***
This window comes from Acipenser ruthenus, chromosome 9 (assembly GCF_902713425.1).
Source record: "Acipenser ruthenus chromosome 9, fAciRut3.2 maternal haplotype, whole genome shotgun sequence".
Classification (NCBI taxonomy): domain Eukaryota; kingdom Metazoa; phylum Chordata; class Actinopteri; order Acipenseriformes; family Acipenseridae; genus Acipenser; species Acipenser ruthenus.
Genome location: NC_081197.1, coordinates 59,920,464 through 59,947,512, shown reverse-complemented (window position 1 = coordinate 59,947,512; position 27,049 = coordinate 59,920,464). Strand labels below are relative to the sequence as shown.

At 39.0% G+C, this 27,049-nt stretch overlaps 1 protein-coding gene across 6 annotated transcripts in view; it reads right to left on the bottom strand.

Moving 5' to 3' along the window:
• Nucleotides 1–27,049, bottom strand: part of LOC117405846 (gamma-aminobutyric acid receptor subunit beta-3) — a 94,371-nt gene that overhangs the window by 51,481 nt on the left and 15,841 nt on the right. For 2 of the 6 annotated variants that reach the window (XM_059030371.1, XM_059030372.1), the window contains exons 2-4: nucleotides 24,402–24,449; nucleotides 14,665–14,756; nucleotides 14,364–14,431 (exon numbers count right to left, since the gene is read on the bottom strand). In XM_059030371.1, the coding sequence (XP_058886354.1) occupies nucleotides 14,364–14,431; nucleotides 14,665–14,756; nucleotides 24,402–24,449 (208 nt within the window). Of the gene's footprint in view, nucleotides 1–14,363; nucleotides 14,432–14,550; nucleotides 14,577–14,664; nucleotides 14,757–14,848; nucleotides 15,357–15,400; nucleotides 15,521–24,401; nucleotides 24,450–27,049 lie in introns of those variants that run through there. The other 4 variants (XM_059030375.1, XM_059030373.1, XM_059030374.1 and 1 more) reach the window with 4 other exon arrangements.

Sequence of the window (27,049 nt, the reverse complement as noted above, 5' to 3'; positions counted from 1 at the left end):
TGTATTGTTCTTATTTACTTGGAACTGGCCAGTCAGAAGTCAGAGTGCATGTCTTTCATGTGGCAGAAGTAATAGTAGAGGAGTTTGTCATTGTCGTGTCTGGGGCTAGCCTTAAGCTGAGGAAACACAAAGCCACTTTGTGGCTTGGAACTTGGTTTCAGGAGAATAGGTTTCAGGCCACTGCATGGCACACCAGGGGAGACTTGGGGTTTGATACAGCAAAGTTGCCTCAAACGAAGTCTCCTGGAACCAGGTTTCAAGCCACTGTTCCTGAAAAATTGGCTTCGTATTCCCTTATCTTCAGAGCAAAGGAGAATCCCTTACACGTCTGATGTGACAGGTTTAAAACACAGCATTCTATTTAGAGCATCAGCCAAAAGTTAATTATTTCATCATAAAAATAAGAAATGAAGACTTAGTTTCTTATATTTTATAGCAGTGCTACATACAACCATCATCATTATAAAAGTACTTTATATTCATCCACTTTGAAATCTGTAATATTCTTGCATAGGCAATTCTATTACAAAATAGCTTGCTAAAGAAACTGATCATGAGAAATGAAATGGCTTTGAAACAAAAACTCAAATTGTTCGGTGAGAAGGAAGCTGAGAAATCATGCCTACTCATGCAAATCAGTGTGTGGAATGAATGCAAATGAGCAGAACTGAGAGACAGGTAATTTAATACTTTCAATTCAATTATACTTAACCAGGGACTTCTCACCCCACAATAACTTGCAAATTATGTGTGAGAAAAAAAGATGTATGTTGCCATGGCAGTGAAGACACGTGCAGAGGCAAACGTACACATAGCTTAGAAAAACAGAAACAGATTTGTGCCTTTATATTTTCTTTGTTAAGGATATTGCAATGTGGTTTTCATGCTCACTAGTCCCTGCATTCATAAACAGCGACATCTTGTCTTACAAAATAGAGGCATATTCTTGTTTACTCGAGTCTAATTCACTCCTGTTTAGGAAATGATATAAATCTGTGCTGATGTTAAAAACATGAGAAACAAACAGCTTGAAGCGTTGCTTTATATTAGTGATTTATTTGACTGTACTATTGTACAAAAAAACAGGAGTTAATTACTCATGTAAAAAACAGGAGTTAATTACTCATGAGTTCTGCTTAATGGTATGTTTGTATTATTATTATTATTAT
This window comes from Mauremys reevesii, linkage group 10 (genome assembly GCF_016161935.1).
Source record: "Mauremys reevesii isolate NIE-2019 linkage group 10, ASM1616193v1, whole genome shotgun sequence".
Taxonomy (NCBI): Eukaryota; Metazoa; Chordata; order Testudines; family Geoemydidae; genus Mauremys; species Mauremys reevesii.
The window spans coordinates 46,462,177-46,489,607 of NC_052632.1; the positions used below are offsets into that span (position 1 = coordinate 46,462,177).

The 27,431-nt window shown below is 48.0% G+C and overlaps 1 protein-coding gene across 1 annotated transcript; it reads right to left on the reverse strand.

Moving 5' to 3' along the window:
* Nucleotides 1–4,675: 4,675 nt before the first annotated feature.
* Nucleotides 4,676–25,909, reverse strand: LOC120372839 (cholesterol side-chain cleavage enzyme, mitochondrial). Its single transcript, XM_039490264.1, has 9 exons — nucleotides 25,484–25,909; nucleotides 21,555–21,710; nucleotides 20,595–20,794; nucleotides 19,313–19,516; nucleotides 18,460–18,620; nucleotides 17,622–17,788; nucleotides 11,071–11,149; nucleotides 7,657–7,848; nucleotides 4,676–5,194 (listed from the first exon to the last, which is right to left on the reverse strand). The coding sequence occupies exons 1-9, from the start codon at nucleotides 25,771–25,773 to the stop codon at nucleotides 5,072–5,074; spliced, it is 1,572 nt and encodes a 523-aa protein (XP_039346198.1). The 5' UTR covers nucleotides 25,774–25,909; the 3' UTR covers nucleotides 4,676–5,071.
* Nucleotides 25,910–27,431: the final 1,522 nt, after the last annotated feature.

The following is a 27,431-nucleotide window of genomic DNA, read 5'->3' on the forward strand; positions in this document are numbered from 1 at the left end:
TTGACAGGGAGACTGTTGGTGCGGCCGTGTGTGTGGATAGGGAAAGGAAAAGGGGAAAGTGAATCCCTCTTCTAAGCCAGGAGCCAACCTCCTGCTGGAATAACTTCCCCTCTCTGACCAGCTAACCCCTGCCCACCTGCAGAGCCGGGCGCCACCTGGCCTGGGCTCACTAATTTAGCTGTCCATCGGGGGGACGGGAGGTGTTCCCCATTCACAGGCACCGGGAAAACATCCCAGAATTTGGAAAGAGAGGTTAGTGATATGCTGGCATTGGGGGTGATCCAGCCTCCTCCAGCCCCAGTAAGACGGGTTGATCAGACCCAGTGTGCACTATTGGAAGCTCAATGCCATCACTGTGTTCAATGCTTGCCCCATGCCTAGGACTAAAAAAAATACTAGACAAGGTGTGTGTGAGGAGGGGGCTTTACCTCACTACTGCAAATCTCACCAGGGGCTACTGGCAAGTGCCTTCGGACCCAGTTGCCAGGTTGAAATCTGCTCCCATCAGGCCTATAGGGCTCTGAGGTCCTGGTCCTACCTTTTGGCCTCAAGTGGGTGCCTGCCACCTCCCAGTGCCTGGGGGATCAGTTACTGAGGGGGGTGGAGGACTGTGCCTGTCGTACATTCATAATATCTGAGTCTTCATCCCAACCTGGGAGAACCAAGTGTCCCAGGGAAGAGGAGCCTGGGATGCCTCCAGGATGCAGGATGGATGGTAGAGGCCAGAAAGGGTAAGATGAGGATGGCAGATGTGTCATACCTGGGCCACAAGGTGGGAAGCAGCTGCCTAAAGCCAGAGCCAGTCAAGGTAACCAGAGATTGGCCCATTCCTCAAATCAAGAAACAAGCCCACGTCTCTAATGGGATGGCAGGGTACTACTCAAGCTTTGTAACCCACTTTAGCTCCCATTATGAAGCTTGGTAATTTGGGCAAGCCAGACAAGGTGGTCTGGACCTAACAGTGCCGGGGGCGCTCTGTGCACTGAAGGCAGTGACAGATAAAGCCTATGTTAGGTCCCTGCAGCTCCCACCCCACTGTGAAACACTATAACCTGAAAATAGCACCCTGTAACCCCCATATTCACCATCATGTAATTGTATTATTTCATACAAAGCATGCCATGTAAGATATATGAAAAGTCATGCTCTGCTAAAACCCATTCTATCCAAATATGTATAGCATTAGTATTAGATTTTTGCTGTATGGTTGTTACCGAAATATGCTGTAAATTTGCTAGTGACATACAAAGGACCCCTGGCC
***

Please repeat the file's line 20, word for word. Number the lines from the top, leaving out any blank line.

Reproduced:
TTGACAGGGAGACTGTTGGTGCGGCCGTGTGTGTGGATAGGGAAAGGAAAAGGGGAAAGTGAATCCCTCTTCTAAGCCAGGAGCCAACCTCCTGCTGGAATAACTTCCCCTCTCTGACCAGCTAACCCCTGCCCACCTGCAGAGCCGGGCGCCACCTGGCCTGGGCTCACTAATTTAGCTGTCCATCGGGGGGACGGGAGGTGTTCCCCATTCACAGGCACCGGGAAAACATCCCAGAATTTGGAAAGAGAGGTTAGTGATATGCTGGCATTGGGGGTGATCCAGCCTCCTCCAGCCCCAGTAAGACGGGTTGATCAGACCCAGTGTGCACTATTGGAAGCTCAATGCCATCACTGTGTTCAATGCTTGCCCCATGCCTAGGACTAAAAAAAATACTAGACAAGGTGTGTGTGAGGAGGGGGCTTTACCTCACTACTGCAAATCTCACCAGGGGCTACTGGCAAGTGCCTTCGGACCCAGTTGCCAGGTTGAAATCTGCTCCCATCAGGCCTATAGGGCTCTGAGGTCCTGGTCCTACCTTTTGGCCTCAAGTGGGTGCCTGCCACCTCCCAGTGCCTGGGGGATCAGTTACTGAGGGGGGTGGAGGACTGTGCCTGTCGTACATTCATAATATCTGAGTCTTCATCCCAACCTGGGAGAACCAAGTGTCCCAGGGAAGAGGAGCCTGGGATGCCTCCAGGATGCAGGATGGATGGTAGAGGCCAGAAAGGGTAAGATGAGGATGGCAGATGTGTCATACCTGGGCCACAAGGTGGGAAGCAGCTGCCTAAAGCCAGAGCCAGTCAAGGTAACCAGAGATTGGCCCATTCCTCAAATCAAGAAACAAGCCCACGTCTCTAATGGGATGGCAGGGTACTACTCAAGCTTTGTAACCCACTTTAGCTCCCATTATGAAGCTTGGTAATTTGGGCAAGCCAGACAAGGTGGTCTGGACCTAACAGTGCCGGGGGCGCTCTGTGCACTGAAGGCAGTGACAGATAAAGCCTATGTTAGGTCCCTGCAGCTCCCACCCCACTGTGAAACACTATAACCTGAAAATAGCACCCTGTAACCCCCATATTCACCATCATGTAATTGTATTATTTCATACAAAGCATGCCATGTAAGATATATGAAAAGTCATGCTCTGCTAAAACCCATTCTATCCAAATATGTATAGCATTAGTATTAGATTTTTGCTGTATGGTTGTTACCGAAATATGCTGTAAATTTGCTAGTGACATACAAAGGACCCCTGGCC